St Johns


Giclee printed on 305gsm off white coloured archival paper with a subtle texture. A4 297mm x 210mm, A5 148 x 210mm.

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Centrally located between the library and the stables, an Anglican church has stood on this prominent site since 1827, built for the iron master Sir Josiah Guest. I played in the grassy field that lay in its shadow (which I realise now was once a graveyard) and once caught sight of Harry Secombe while he was filming Songs of Praise in the late 1980s but I digress…

From the initial simple form it was gradually rebuilt until it became a fully Victorian Neo-Gothic edifice with the architect E A Johnson being responsible for the last historic building stage, adding the aisle and porches in 1893-4. The adoption of Gothic as an appropriate style for ecclesiastical architecture in the 19 C was inspired by the writings of Ruskin and Augustus Charles Pugin who, in Contrasts (1836) reasoned that “…architectural form imitates the condition of the society that creates it; since the society of medieval times was a paragon of virtue and moral integrity then it was natural and obvious that Gothic architecture is the most moral form of architecture…”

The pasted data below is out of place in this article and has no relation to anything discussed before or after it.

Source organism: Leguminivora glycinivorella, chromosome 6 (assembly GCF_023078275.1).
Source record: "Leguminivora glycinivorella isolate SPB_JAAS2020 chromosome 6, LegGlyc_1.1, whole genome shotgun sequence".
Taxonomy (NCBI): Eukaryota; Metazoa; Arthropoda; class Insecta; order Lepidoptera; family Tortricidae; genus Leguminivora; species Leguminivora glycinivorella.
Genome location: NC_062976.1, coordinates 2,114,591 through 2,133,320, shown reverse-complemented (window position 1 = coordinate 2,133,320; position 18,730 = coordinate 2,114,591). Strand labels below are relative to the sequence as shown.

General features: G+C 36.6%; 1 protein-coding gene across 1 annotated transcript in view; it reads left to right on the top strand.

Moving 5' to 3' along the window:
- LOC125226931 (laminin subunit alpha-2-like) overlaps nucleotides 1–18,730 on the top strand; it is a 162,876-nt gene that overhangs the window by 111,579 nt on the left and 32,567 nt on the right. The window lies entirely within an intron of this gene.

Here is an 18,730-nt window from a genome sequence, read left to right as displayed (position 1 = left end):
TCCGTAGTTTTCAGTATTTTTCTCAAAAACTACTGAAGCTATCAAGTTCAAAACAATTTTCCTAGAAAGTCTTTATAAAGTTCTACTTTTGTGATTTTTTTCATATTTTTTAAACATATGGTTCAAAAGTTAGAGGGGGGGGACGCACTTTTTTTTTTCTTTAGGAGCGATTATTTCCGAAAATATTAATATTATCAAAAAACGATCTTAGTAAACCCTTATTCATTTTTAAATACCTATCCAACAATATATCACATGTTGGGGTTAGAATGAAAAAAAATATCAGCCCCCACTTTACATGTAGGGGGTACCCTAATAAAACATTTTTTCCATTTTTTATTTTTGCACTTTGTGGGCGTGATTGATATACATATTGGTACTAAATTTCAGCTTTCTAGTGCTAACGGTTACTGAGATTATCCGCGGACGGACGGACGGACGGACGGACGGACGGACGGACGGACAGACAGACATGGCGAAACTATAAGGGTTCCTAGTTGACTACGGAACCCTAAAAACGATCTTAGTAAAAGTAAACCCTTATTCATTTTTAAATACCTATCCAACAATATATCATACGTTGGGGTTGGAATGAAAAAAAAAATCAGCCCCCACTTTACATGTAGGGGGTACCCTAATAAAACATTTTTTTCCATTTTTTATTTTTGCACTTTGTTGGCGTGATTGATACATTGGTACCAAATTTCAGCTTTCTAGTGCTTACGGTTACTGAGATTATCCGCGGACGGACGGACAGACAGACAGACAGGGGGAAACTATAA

I am not convinced, the style has a slightly morbid feel that I associate with malevolent gargoyles and shadowy interiors where spectral monks lurk….That is not to say I do not appreciate the rock faced penant stone, accentuated with Bathstone ashlar dressings to the windows and porches, together with the soaring octagonal turret and stepped buttresses to the Southern gable. I also like the way the buttress is pierced with pointed arches defining a pathway beneath and then continued into and expressed within the stone boundary wall. Unusually for a Church, the stained glass triple lancet window to the South gable has an industrial theme depicting two coal miners digging at a coal face with the caption underneath, ‘The Thing that is hid Bringeth he forth light’.

The Church was closed in 1997 but is now being redeveloped as apartments. However, it can never be separated from the man who commissioned it all those years ago; Sir John Josiah Guest, who is entombed within the Church beneath a large granite slab in an iron sarcophagus.